Julie is a student at the University of South Australia, studying for her degree in Tourism and Hospitality and planning for a career in hospitality and tourism. As you will hear in this extended Learning Works interview, following gaining a diploma through TAFE SA, Julie tells what it is now like for her, as a blind student, to undertake tertiary studies. We also hear from her note-taker Geoff Pullan, who, through the university’s Learning Connections program, supports Julie in many ways, including attending lectures with her, taking notes, and then emailing them to her. We also hear about the technologies that have been adapted for students like Julie to make it possible for them to work towards gaining a university degree.

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Justice and Legal Studies
What’s on in Law Week?

On Saturday 10 May, the Sir Samuel Way Building in Victoria Square will be open to the public, providing an opportunity to see areas not usually accessible, including prisoner cells, court rooms and jury deliberation rooms. It’s just one of many events to mark Law Week 2008. In Learning Works this week, South Australia’s Commissioner for Victims’ Rights and chair of the Law Week Planning Committee, Michael O’Connell, gives an overview of the many activities planned for Law Week (8 – 20 May), both in the Adelaide metropolitan area and in regional South Australia.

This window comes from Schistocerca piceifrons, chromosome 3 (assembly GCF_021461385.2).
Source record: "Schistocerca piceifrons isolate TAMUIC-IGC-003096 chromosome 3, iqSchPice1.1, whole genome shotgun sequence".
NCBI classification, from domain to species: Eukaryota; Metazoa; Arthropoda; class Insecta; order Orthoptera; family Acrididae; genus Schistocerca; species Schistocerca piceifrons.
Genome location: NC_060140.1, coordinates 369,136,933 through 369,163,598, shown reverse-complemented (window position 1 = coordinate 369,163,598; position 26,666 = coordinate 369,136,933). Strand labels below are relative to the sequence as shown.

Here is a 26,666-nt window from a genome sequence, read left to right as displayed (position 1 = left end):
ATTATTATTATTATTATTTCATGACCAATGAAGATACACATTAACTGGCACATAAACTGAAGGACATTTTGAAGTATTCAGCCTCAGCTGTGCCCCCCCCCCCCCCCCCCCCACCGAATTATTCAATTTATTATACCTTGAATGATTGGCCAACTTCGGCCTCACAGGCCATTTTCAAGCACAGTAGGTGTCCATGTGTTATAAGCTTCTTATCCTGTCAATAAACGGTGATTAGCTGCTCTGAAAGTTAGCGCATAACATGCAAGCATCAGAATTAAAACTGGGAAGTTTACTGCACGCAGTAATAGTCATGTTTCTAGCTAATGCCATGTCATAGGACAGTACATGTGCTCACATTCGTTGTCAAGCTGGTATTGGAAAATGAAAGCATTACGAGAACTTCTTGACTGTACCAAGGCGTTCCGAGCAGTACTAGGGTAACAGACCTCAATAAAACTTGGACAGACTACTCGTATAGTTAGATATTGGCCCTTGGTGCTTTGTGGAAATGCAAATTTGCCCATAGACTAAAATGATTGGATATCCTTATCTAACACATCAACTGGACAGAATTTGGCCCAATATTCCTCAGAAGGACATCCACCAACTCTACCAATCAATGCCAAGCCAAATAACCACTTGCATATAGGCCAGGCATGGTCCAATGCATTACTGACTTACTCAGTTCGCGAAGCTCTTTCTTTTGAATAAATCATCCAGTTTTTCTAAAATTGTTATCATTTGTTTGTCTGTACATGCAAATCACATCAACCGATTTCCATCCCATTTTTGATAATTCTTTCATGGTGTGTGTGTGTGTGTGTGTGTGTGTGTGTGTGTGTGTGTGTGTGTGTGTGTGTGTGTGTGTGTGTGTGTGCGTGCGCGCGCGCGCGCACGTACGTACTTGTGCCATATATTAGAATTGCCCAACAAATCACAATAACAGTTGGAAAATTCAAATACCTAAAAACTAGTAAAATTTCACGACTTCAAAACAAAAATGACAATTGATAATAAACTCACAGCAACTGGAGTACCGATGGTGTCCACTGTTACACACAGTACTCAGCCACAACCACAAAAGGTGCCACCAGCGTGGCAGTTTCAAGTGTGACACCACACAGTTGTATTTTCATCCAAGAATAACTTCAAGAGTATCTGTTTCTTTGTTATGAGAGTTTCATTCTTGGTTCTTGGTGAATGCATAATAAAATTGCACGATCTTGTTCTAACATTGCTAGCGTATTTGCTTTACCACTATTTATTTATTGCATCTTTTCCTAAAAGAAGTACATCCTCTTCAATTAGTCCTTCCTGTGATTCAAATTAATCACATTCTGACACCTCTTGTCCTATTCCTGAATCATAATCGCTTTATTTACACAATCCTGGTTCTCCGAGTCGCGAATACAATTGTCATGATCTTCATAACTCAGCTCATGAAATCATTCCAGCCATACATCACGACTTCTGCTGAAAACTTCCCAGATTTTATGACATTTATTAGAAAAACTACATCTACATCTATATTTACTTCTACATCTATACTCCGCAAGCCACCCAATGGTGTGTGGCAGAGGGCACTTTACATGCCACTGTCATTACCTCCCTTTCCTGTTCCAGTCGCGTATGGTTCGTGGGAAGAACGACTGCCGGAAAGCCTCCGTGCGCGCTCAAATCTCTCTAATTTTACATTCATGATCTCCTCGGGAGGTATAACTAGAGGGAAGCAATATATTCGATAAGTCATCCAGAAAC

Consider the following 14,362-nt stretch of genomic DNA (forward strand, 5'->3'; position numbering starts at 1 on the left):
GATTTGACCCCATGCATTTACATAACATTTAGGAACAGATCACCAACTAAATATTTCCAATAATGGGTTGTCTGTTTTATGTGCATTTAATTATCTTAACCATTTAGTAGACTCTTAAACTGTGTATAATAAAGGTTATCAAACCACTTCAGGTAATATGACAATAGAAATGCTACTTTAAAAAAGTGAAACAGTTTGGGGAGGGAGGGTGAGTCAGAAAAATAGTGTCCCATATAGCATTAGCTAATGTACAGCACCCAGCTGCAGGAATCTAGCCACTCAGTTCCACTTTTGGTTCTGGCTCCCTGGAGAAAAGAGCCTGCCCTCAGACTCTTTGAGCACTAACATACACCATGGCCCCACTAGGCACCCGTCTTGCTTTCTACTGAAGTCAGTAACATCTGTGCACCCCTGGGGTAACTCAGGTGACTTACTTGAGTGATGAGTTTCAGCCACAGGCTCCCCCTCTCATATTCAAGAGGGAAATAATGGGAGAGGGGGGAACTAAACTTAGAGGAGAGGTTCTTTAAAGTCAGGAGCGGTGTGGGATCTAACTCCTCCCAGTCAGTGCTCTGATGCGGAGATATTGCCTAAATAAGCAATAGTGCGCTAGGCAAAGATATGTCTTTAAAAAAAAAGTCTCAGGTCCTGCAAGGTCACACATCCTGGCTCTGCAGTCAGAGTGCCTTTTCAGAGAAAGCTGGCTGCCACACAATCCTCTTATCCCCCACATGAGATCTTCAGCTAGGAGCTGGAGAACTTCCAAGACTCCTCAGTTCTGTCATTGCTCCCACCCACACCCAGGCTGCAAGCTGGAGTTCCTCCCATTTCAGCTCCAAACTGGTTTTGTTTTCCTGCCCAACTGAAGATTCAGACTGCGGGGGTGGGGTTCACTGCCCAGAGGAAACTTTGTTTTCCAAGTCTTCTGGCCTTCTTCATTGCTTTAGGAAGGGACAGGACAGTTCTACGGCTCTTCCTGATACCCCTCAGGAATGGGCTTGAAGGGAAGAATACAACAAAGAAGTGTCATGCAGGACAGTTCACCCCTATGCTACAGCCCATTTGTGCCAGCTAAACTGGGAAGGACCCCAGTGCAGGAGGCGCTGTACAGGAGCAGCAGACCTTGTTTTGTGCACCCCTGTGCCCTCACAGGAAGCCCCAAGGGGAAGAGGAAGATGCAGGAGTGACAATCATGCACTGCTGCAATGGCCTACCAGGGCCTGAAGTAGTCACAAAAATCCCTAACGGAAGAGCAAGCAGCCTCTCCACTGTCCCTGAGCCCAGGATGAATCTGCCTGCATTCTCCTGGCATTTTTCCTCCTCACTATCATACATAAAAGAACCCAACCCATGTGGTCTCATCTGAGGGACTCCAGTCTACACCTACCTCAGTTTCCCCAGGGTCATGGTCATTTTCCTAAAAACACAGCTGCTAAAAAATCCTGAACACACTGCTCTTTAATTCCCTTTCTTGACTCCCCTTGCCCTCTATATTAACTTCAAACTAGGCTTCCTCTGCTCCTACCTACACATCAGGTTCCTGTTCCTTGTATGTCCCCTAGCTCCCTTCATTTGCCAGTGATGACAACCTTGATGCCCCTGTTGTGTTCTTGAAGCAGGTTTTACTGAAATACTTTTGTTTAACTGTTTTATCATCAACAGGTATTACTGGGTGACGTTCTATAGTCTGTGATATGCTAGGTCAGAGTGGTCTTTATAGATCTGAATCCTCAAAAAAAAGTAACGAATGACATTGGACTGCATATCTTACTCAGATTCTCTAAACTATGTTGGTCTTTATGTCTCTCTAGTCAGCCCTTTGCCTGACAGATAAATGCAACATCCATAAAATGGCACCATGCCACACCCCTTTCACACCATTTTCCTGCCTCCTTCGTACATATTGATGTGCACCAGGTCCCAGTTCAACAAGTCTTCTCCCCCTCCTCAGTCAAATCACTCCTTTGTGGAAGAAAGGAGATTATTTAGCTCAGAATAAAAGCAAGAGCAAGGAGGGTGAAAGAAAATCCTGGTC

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Monday 12 May/ Friday 16 May

All items should be available online as mp3 audio, by mid-week

Arts Literature and Music
Grammar Gremlins – Part 1

Have you ever wondered what is meant by a split infinitive? Or how to use correctly the words its and it’s? In this short series, Dr Isobel Grave from the School of International Studies at the University of South Australia demystifies some of the difficulties in current English usage.

A Learning Society
Neighbourhood House Week